We modify the model in (2) by altering the short-run representation with additional lag lengths of the variables. A number of models are estimated with lag lengths of , , , and , and the best model based on the AIC, DW, SSR, and the Breusch-Godfrey serial correlation LM -test is presented here. The modified ECM is given by A Chow break point test in 1985 again gives inconsistent results, and hence we reestimate the model in (3) with a break dummy in 1985. Overall, the model without a dummy variable performs better based on the diagnostic tests. The estimated short-run and long-run results of the regression given in (3) are reported in Table 3. We find unemployment in the short run to be statistically significant only at time t with the death rate being significant at lag 1. We find that a 1% point increase in unemployment rate lowers the death rate by approximately 7.4 per 100,000, which is equivalent to 2500 deaths avoided in Canada. In addition, a rise in the death rate last period has a small negative impact on the death rate today. None of the long run estimates are statistically significant, and hence there does not exist a long-run relationship between aggregate death rate and unemployment, real GDP per capita, and health expenditure per capita. Nevertheless, at the aggregate level, the results of our ECM analysis support the argument made by Ruhm  that recessions are good for your health; we do not find recessions to be detrimental to health as in Brenner , Gerdtham and Johannesson , and Svensson .
We consider alternative specifications of the model as in Section 3.2, and however the specification given in (4) is the best specification of the ECM model for females. (Results for the second best specification are available upon request.) Consequently, we find that during recessions—as indicated by the rise in unemployment rates—female mortality rates fall, and hence recessions are better for female health.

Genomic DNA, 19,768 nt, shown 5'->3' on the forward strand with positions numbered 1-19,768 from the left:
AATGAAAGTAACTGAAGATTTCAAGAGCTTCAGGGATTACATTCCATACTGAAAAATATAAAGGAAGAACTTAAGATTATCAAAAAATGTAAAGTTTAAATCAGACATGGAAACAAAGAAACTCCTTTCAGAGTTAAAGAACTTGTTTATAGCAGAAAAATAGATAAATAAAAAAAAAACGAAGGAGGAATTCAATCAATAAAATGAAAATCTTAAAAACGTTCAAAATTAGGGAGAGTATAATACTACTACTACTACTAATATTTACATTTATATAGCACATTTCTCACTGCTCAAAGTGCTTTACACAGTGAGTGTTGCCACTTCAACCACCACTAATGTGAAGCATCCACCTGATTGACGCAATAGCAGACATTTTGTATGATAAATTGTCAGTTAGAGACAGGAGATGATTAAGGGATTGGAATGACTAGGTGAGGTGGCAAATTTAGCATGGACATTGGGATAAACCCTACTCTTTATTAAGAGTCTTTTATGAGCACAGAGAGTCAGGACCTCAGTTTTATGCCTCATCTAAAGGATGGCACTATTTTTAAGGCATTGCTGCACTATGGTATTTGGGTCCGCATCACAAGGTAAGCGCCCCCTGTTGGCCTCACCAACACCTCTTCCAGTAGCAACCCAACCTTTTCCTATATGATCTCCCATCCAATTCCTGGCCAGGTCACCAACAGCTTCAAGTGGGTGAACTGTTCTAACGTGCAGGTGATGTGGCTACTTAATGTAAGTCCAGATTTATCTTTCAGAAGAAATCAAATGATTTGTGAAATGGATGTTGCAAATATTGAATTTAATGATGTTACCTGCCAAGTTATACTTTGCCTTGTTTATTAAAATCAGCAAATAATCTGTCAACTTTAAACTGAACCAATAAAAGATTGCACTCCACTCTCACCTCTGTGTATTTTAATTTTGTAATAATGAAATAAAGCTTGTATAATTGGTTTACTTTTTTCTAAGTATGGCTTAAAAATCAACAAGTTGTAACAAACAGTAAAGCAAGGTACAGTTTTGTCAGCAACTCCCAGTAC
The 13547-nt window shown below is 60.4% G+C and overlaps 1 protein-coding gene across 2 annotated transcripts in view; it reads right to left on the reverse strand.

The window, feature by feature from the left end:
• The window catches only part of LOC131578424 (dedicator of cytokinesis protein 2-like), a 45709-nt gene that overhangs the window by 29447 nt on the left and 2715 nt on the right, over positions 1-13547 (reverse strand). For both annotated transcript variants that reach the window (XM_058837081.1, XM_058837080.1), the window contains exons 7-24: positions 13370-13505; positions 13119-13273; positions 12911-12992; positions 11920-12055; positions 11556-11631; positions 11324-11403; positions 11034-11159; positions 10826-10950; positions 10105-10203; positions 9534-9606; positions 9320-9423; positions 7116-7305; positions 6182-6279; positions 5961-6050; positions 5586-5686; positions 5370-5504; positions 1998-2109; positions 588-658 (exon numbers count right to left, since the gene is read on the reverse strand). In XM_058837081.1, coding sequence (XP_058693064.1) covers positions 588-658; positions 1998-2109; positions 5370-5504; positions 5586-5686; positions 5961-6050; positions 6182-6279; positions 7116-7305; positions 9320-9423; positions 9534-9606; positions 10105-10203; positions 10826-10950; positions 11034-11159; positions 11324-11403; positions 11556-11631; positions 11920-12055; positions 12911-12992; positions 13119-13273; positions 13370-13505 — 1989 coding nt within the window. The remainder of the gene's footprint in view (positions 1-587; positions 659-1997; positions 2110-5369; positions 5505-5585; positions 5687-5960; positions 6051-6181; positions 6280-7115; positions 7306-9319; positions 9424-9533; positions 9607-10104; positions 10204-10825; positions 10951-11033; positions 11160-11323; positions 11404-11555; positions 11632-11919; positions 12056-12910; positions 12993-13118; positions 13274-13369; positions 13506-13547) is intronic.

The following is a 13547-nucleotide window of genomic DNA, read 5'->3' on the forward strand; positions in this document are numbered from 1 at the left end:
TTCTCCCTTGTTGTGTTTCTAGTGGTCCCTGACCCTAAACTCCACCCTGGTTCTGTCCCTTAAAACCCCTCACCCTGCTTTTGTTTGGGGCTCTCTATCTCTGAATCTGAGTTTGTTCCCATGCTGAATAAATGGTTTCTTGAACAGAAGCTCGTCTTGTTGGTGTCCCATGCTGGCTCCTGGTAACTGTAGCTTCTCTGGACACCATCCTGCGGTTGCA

3.3. Findings for Females
We start by estimating the basic representation of ECM in (1) now given by where is the female death rate. These results are reported in Table 4. In addition, given the possible structural change observed in Figure 2, we test for a break in the early 1970s and find the lowest -statistic and log-likelihood ratio in 1971. The results of the ECM with a pulse dummy in 1971 are reported in Table 4 and show slight improvements. (In addition, the Cusum of squares test results show the model with a dummy to be stable, while the one without a dummy indicates some instability. Results are available upon request.) In the short run, unemployment and real GDP per capita are both statistically significant and negatively related to the female death rate. Specifically, a rise in unemployment by 1% point in a given year causes a fall in the death rate of 6.5 per 100,000 in that same year. Moreover, the long-run results also indicate a negative significant relationship between the female death rate and unemployment. Specifically, a rise in the unemployment rate by 1% point causes a fall in the female death rate by 0.0851 per 1000 in the long run, in other words, approximately 8.5 per 100,000 deaths over time. The coefficient on (equal to −0.2692) indicates the speed of adjustment. Hence, 26.9% of the long-run adjustment in the female death rate occurs in the subsequent year, which is a fall of 2.29 per 100,000. This is followed by a fall of 1.67 per 100,000 in the following year and so on. This implies that approximately 99% of the fall in the death rate occurs within 10 years following the change in unemployment. This, given the size of the female population, translates to a fall of approximately 1400 female deaths over that time frame in addition to the 1100 females deaths avoided within the first year.